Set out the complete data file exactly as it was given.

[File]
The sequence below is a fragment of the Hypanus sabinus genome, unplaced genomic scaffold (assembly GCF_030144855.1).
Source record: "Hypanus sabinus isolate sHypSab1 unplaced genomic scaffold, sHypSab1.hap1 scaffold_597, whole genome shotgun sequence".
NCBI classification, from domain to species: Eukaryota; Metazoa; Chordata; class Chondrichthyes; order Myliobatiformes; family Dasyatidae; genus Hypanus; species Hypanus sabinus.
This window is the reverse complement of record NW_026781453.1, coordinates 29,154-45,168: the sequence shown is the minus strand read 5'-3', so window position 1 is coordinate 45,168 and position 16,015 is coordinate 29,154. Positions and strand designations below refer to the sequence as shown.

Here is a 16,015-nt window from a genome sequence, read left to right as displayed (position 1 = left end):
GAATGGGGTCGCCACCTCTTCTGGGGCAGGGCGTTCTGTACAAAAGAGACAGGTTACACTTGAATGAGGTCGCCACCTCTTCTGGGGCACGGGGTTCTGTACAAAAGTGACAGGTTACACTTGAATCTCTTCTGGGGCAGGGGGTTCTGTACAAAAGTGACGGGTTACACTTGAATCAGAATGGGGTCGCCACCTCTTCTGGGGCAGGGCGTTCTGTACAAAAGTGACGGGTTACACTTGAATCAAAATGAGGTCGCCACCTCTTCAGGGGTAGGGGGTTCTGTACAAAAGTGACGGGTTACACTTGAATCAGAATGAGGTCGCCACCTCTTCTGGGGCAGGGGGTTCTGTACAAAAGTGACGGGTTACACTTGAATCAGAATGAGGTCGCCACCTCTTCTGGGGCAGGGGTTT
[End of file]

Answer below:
The sequence below is a fragment of the Hypanus sabinus genome, unplaced genomic scaffold (assembly GCF_030144855.1).
Source record: "Hypanus sabinus isolate sHypSab1 unplaced genomic scaffold, sHypSab1.hap1 scaffold_597, whole genome shotgun sequence".
NCBI classification, from domain to species: Eukaryota; Metazoa; Chordata; class Chondrichthyes; order Myliobatiformes; family Dasyatidae; genus Hypanus; species Hypanus sabinus.
This window is the reverse complement of record NW_026781453.1, coordinates 29,154-45,168: the sequence shown is the minus strand read 5'-3', so window position 1 is coordinate 45,168 and position 16,015 is coordinate 29,154. Positions and strand designations below refer to the sequence as shown.

Here is a 16,015-nt window from a genome sequence, read left to right as displayed (position 1 = left end):
GAATGGGGTCGCCACCTCTTCTGGGGCAGGGCGTTCTGTACAAAAGAGACAGGTTACACTTGAATGAGGTCGCCACCTCTTCTGGGGCACGGGGTTCTGTACAAAAGTGACAGGTTACACTTGAATCTCTTCTGGGGCAGGGGGTTCTGTACAAAAGTGACGGGTTACACTTGAATCAGAATGGGGTCGCCACCTCTTCTGGGGCAGGGCGTTCTGTACAAAAGTGACGGGTTACACTTGAATCAAAATGAGGTCGCCACCTCTTCAGGGGTAGGGGGTTCTGTACAAAAGTGACGGGTTACACTTGAATCAGAATGAGGTCGCCACCTCTTCTGGGGCAGGGGGTTCTGTACAAAAGTGACGGGTTACACTTGAATCAGAATGAGGTCGCCACCTCTTCTGGGGCAGGGGTTT